The Correct Framework for Executive Enforcement Discretion

So what is the correct framework for enforcement discretion? I believe the Constitution carries a central tension on this point, one that’s best resolved by the two presumptions I articulated at the outset — a presumption in favor of case-by-case discretion and a presumption against categorical or prospective non-enforcement for policy reasons.

At the outset, let me address two questions of scope that have come up in the comments. First, the focus of my analysis here and in the article is policy-based non-enforcement. Going back to Thomas Jefferson, Presidents have also refused to execute laws for constitutional reasons. In general, I believe that this longstanding executive practice is sound, although it presents the difficult question of what standard the President should apply in judging unconstitutionality. In any case, the issues it raises are distinct from the problem of policy-based non-enforcement.

Second, my analysis also isn’t focused on questions of judicial review. Courts have generally been very reluctant to review executive enforcement decisions. As I mention in passing in this article (and plan to elaborate in greater detail in my next paper), there may well be good reasons for that reluctance. A court-ordered prosecution might be a scary thing, particularly if it meant the court compromised its neutrality in protecting the defendant’s rights. The key point here, though, is that the executive branch may have constitutional obligations that go beyond what any court would enforce. So in this paper I’ve focused just on the question of executive duty, without regard to whether that duty is judicially enforceable.

With those scope clarifications out of the way, let me go back to the tension I see in the constitutional structure.

On the one hand, the Constitution reflects a principle of congressional supremacy in policymaking. This idea is embodied most specifically in the Take Care Clause, which mandates that the President “shall take Care that the Laws be faithfully executed.”

It’s also reflected in the refined mandates governing the lawmaking process. These provisions ensure broad geographic representation in Congress and assign the President only the limited role of signing or vetoing bills (which even then may be enacted over the President’s veto). Unbounded non-enforcement power would upend this scheme by giving the President a sort of second veto over laws, whenever enacted, that the President does not wish to see enforced during his or her presidency.

Finally, there are deep historical roots to this notion of legislative supremacy. English kings and queens claimed the prerogative to suspend statutes or grant dispensations allowing particular individuals to violate them. In response to perceived royal abuses, Parliament abolished these suspending and dispensing powers in the first two articles of the English Bill of Rights of 1689. This background makes it quite unlikely that the framers intended to confer broad authority to suspend federal statutes on the President.

Yet legislative supremacy isn’t the whole story. While the constitutional scheme dictates that the President must execute laws that Congress enacts, it does not require that this function be performed robotically. On the contrary, the very separation of legislative and executive functions implies that enforcing the laws may be a matter of judgment, a task of applying general laws appropriately to particular circumstances.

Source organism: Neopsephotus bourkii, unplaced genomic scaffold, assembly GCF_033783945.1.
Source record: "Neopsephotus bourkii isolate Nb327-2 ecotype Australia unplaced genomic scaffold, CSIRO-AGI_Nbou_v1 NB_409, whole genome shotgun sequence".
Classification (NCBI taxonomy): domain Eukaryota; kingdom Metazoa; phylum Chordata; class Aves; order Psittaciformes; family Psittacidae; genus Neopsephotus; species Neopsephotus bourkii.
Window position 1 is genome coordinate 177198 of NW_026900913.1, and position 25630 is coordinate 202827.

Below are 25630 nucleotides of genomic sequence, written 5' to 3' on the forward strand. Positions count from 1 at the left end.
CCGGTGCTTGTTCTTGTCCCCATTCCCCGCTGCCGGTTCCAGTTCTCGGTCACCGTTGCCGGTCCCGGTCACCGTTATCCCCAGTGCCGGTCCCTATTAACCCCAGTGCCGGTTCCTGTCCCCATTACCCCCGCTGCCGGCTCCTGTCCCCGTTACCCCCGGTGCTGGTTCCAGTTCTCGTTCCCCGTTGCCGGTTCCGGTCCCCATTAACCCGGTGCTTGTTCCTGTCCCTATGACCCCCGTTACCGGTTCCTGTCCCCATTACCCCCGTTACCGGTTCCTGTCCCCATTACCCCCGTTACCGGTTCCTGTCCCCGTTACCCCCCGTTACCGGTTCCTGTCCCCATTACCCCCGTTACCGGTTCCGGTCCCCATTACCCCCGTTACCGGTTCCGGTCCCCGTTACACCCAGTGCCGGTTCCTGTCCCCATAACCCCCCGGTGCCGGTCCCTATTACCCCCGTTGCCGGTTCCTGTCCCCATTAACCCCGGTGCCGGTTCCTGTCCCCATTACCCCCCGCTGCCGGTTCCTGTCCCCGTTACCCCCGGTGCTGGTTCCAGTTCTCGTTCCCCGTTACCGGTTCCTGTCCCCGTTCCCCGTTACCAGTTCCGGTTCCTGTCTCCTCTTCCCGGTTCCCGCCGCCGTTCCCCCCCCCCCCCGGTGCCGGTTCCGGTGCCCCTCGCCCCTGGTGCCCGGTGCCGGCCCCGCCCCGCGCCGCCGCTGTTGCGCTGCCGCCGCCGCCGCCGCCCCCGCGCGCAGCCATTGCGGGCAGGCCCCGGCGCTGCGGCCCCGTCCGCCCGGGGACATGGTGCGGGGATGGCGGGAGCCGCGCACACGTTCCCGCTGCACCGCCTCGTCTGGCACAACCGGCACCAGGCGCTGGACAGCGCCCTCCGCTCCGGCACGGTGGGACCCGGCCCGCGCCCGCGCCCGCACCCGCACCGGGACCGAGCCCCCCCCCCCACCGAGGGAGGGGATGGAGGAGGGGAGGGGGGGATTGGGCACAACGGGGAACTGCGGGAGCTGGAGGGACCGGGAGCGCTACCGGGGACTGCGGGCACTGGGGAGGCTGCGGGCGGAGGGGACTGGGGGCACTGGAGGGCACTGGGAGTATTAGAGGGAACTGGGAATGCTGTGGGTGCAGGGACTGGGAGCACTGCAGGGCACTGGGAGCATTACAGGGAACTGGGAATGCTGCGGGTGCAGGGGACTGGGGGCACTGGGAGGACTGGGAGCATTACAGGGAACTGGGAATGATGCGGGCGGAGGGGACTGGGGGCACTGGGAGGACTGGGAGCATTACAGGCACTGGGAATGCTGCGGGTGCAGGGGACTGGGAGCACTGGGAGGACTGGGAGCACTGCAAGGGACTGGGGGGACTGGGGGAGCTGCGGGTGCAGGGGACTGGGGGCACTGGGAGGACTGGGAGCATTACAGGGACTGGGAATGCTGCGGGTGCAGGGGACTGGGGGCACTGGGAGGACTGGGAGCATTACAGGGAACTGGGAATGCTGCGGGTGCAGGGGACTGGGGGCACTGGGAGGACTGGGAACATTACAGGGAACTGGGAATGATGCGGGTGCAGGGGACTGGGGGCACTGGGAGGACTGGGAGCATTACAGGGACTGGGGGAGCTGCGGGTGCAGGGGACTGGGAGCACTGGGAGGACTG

While this idea is mainly a structural inference, it draws additional support from the Bill of Attainder Clause. This clause prohibits Congress from passing laws that impose punishment on individuals directly, without intervening executive or judicial action. It also draws some support from the Pardon Clause. To some extent, the President’s pardon power cuts both ways. It might imply that executive clemency — which, unlike non-enforcement, requires a formal, irrevocable action by the President — is the proper way of forgiving legal violations. But it does also reinforce the idea that tailoring general laws to particular circumstances is part of the executive role.

This conception of the executive function has deep historical roots, too. Foundational theorists like Blackstone and Montesquieu justified the separation of legislative and executive functions based on the need to put some distance between law enactment and law application, so as to prevent the execution of “tyrannical laws . . . in a tyrannical manner.”

So, on the one hand, the Constitution prescribes a principle of congressional primacy in lawmaking, while on the other it implies that some degree of independent judgment is an integral part of the executive function. How do we reconcile these principles?

I suggest doing so by means of my two presumptions: we should presume that executive officials may properly exercise some discretion to make case-by-case exceptions to the application of general laws, but at the same time we should presume that they lack authority to supplant the policy of a statute by categorically exempting offenders from enforcement or prospectively licensing statutory violations.

These presumptions give force to the idea that the executive function should not be performed robotically, while at the same time they prevent the two forms of non-enforcement that most closely resemble the abrogated royal suspending and dispensing powers.

These presumptions, however, are only that — presumptions. In my next post, I’ll address the scope of Congress’s authority to rebut the presumptions and expand or contract discretion with respect to any particular statutory prohibition.